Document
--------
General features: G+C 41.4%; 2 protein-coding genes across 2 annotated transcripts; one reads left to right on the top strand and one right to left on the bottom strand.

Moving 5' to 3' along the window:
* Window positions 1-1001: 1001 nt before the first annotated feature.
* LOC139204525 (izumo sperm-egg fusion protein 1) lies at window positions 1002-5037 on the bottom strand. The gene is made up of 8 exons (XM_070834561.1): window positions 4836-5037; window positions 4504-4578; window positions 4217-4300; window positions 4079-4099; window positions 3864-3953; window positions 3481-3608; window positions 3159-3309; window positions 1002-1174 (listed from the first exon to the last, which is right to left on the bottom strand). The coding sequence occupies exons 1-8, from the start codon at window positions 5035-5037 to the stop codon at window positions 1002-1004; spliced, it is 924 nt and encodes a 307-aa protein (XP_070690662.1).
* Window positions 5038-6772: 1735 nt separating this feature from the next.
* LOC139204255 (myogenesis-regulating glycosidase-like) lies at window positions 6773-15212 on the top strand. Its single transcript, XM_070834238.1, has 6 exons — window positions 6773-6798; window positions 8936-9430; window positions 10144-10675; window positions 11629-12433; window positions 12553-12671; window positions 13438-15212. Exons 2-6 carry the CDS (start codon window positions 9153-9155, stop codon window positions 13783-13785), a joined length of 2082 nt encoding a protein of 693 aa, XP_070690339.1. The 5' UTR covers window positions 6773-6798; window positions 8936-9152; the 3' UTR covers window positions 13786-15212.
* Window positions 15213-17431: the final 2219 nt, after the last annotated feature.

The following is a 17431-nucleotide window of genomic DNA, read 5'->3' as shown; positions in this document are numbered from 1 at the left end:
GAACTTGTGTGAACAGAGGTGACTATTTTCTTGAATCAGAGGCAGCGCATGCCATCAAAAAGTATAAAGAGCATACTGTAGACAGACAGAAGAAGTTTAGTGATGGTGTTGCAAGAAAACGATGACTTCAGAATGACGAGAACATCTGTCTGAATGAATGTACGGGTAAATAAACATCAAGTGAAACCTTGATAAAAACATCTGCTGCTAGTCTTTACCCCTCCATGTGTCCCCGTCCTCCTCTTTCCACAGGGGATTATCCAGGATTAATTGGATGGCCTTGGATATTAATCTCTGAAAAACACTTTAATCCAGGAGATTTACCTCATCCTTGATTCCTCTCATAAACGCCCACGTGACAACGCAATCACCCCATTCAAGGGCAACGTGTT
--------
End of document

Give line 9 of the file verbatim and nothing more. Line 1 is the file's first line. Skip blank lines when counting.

GAACTTGTGTGAACAGAGGTGACTATTTTCTTGAATCAGAGGCAGCGCATGCCATCAAAAAGTATAAAGAGCATACTGTAGACAGACAGAAGAAGTTTAGTGATGGTGTTGCAAGAAAACGATGACTTCAGAATGACGAGAACATCTGTCTGAATGAATGTACGGGTAAATAAACATCAAGTGAAACCTTGATAAAAACATCTGCTGCTAGTCTTTACCCCTCCATGTGTCCCCGTCCTCCTCTTTCCACAGGGGATTATCCAGGATTAATTGGATGGCCTTGGATATTAATCTCTGAAAAACACTTTAATCCAGGAGATTTACCTCATCCTTGATTCCTCTCATAAACGCCCACGTGACAACGCAATCACCCCATTCAAGGGCAACGTGTT